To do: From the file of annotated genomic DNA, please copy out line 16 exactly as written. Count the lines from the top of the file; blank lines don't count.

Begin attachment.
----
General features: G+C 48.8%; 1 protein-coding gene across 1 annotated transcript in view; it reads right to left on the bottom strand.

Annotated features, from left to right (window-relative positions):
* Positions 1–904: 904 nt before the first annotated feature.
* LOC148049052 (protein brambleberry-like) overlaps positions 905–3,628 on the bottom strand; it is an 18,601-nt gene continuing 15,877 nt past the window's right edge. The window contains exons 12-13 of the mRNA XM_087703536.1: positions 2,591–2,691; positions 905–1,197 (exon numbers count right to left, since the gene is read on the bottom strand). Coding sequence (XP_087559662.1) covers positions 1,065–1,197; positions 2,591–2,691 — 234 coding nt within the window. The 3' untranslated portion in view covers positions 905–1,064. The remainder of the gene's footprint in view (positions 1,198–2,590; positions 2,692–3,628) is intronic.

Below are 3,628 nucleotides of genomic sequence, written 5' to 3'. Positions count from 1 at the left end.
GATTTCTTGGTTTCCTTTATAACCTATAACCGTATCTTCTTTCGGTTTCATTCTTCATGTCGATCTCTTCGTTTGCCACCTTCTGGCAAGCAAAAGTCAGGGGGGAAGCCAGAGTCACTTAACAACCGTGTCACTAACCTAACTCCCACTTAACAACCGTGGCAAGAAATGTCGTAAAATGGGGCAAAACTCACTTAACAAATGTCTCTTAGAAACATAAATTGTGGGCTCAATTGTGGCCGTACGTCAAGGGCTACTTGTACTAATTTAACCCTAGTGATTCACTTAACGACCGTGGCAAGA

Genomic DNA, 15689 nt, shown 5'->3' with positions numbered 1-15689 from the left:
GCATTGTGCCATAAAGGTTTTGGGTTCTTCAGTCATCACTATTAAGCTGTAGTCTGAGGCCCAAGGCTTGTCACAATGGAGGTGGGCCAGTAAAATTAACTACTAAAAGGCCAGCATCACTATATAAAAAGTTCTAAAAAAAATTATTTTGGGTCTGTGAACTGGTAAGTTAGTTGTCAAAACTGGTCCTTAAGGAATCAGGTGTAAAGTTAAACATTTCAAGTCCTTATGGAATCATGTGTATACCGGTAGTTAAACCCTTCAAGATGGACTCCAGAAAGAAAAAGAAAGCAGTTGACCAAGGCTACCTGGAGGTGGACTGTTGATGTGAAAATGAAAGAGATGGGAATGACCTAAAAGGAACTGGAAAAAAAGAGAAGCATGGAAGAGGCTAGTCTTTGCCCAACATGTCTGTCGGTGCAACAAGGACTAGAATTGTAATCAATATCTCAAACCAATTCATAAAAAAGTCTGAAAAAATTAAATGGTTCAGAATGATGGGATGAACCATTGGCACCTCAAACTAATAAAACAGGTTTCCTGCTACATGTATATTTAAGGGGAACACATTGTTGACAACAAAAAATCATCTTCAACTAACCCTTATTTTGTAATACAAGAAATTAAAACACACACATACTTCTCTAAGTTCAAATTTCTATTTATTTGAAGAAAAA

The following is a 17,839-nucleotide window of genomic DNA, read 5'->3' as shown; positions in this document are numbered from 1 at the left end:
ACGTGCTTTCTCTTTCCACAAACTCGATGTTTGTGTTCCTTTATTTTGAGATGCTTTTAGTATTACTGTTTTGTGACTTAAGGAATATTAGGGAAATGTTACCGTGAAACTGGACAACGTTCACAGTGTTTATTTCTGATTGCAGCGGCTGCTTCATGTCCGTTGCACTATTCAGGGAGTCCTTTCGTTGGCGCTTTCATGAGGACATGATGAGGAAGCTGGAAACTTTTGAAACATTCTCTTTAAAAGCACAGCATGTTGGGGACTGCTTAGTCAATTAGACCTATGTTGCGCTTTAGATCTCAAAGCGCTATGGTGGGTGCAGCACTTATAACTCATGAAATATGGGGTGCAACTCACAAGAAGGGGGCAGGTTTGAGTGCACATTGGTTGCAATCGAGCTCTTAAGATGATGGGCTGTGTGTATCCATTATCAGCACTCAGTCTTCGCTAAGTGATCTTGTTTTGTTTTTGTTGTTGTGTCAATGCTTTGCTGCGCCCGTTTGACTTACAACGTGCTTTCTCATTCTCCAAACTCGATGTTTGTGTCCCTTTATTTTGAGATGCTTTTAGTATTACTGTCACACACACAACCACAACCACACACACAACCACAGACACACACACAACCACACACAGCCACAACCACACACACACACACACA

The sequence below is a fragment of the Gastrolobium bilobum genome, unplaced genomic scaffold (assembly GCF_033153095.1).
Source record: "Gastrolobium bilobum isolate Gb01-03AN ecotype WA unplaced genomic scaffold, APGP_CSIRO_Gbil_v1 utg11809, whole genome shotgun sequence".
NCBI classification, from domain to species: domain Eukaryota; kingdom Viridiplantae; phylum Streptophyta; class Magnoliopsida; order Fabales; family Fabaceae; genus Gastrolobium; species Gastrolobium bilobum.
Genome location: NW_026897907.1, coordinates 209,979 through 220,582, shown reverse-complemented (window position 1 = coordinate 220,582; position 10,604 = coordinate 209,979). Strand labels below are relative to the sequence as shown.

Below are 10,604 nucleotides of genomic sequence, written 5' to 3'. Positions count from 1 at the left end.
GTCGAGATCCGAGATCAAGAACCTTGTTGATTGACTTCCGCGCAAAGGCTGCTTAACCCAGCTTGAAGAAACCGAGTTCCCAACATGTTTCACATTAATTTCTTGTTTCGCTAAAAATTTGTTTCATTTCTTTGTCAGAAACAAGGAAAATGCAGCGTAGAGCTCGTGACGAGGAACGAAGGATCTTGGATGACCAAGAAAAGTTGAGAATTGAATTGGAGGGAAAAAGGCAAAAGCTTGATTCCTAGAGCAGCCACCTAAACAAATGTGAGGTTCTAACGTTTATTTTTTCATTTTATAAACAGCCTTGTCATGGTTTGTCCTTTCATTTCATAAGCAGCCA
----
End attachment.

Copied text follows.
GTCGAGATCCGAGATCAAGAACCTTGTTGATTGACTTCCGCGCAAAGGCTGCTTAACCCAGCTTGAAGAAACCGAGTTCCCAACATGTTTCACATTAATTTCTTGTTTCGCTAAAAATTTGTTTCATTTCTTTGTCAGAAACAAGGAAAATGCAGCGTAGAGCTCGTGACGAGGAACGAAGGATCTTGGATGACCAAGAAAAGTTGAGAATTGAATTGGAGGGAAAAAGGCAAAAGCTTGATTCCTAGAGCAGCCACCTAAACAAATGTGAGGTTCTAACGTTTATTTTTTCATTTTATAAACAGCCTTGTCATGGTTTGTCCTTTCATTTCATAAGCAGCCA